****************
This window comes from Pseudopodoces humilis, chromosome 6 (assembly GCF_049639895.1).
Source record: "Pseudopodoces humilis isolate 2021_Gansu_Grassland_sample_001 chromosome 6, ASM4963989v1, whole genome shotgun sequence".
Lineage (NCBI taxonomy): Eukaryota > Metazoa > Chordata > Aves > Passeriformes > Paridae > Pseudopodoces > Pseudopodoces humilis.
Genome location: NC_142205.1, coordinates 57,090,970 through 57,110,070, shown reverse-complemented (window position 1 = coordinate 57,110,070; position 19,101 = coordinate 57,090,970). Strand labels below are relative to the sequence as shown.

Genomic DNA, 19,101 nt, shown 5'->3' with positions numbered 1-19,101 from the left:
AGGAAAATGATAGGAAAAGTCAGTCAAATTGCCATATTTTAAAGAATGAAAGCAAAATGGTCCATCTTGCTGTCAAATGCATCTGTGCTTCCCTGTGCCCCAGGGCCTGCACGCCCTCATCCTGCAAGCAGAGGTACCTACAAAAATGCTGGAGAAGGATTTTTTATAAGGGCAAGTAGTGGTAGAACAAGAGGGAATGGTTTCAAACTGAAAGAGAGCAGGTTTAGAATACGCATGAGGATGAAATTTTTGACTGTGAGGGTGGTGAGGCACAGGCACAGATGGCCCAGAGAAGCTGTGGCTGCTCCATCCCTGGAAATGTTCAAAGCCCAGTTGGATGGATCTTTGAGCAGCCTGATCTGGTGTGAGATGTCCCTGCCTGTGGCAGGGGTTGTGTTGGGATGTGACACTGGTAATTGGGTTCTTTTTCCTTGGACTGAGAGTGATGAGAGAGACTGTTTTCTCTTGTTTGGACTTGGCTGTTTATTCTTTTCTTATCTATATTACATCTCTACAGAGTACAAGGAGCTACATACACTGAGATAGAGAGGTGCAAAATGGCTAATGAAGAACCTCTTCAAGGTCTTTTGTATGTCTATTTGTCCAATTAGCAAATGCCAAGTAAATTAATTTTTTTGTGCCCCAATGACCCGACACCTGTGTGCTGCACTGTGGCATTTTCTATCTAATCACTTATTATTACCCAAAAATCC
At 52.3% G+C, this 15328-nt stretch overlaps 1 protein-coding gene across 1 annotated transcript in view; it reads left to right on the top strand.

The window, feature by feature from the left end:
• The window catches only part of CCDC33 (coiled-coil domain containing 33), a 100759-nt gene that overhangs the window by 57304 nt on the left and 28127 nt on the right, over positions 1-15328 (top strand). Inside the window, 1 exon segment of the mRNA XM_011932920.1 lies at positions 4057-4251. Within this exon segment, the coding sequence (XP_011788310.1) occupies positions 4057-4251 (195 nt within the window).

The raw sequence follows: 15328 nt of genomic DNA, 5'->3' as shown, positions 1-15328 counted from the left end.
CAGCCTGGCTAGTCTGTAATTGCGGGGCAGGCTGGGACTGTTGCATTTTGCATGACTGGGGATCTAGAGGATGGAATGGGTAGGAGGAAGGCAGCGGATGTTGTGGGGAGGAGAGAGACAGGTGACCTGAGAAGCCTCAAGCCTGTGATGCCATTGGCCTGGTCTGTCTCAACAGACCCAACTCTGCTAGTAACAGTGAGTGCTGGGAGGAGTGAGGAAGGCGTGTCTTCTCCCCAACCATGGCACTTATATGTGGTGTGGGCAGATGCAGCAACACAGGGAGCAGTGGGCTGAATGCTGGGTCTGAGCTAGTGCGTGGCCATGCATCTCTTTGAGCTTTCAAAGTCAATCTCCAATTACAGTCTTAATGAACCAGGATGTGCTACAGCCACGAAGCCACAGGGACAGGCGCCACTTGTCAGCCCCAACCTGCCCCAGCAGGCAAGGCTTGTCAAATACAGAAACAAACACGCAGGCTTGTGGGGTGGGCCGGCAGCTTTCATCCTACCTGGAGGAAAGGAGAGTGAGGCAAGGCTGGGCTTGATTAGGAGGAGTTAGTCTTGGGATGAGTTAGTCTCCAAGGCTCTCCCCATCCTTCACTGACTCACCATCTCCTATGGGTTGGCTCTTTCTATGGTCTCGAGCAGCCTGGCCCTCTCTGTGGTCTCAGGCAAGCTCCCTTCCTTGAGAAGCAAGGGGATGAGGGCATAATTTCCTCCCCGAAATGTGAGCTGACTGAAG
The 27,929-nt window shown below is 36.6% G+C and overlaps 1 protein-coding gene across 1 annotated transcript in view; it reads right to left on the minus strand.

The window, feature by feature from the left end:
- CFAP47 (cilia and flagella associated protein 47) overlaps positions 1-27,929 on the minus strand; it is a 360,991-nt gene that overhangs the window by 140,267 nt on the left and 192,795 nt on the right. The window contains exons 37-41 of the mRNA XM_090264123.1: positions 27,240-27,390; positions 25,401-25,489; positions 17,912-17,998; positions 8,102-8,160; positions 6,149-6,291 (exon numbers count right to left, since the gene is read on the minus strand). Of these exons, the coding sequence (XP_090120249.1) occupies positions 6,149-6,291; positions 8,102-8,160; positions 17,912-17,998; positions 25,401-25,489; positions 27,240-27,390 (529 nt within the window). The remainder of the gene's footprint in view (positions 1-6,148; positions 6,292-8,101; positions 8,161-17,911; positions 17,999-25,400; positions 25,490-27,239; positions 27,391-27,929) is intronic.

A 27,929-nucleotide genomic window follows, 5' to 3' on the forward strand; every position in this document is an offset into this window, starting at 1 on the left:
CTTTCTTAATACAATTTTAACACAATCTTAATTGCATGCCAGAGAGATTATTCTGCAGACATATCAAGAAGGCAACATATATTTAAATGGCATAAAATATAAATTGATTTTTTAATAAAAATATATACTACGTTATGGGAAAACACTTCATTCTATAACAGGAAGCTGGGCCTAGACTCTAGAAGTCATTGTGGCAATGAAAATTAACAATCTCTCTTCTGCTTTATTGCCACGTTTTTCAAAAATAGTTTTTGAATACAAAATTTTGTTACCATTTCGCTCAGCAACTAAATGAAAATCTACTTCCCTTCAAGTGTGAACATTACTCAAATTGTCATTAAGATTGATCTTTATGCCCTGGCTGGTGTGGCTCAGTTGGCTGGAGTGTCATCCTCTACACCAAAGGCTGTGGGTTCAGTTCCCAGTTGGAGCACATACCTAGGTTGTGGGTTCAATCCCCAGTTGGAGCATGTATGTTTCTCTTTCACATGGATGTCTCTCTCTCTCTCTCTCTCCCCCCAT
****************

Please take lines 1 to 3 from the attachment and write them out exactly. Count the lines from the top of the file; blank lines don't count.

This window comes from Pseudopodoces humilis, chromosome 6 (assembly GCF_049639895.1).
Source record: "Pseudopodoces humilis isolate 2021_Gansu_Grassland_sample_001 chromosome 6, ASM4963989v1, whole genome shotgun sequence".
Lineage (NCBI taxonomy): Eukaryota > Metazoa > Chordata > Aves > Passeriformes > Paridae > Pseudopodoces > Pseudopodoces humilis.